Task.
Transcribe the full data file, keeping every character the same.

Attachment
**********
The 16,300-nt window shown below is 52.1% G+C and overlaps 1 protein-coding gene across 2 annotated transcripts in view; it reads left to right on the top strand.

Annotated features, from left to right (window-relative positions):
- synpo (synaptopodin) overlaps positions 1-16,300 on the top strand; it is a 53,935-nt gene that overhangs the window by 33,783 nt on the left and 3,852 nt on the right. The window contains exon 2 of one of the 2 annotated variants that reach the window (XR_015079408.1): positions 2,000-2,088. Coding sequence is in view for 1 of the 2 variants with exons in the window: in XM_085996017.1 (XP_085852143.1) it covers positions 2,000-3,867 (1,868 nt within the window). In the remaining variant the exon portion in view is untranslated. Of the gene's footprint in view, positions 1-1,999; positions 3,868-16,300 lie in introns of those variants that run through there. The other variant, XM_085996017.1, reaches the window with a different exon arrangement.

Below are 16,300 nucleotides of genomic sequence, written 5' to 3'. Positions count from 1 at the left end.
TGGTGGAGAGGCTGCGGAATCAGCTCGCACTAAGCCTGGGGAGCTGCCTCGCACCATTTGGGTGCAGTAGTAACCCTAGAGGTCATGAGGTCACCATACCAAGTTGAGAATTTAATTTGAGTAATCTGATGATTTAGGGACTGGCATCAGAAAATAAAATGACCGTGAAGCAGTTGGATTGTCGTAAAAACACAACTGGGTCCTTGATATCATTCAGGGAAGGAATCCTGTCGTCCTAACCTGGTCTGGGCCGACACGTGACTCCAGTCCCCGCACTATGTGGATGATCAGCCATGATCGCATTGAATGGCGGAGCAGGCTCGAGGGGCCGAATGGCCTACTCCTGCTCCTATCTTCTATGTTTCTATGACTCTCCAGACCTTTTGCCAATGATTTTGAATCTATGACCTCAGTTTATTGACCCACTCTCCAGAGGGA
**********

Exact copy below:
The 16,300-nt window shown below is 52.1% G+C and overlaps 1 protein-coding gene across 2 annotated transcripts in view; it reads left to right on the top strand.

Annotated features, from left to right (window-relative positions):
- synpo (synaptopodin) overlaps positions 1-16,300 on the top strand; it is a 53,935-nt gene that overhangs the window by 33,783 nt on the left and 3,852 nt on the right. The window contains exon 2 of one of the 2 annotated variants that reach the window (XR_015079408.1): positions 2,000-2,088. Coding sequence is in view for 1 of the 2 variants with exons in the window: in XM_085996017.1 (XP_085852143.1) it covers positions 2,000-3,867 (1,868 nt within the window). In the remaining variant the exon portion in view is untranslated. Of the gene's footprint in view, positions 1-1,999; positions 3,868-16,300 lie in introns of those variants that run through there. The other variant, XM_085996017.1, reaches the window with a different exon arrangement.

Below are 16,300 nucleotides of genomic sequence, written 5' to 3'. Positions count from 1 at the left end.
TGGTGGAGAGGCTGCGGAATCAGCTCGCACTAAGCCTGGGGAGCTGCCTCGCACCATTTGGGTGCAGTAGTAACCCTAGAGGTCATGAGGTCACCATACCAAGTTGAGAATTTAATTTGAGTAATCTGATGATTTAGGGACTGGCATCAGAAAATAAAATGACCGTGAAGCAGTTGGATTGTCGTAAAAACACAACTGGGTCCTTGATATCATTCAGGGAAGGAATCCTGTCGTCCTAACCTGGTCTGGGCCGACACGTGACTCCAGTCCCCGCACTATGTGGATGATCAGCCATGATCGCATTGAATGGCGGAGCAGGCTCGAGGGGCCGAATGGCCTACTCCTGCTCCTATCTTCTATGTTTCTATGACTCTCCAGACCTTTTGCCAATGATTTTGAATCTATGACCTCAGTTTATTGACCCACTCTCCAGAGGGA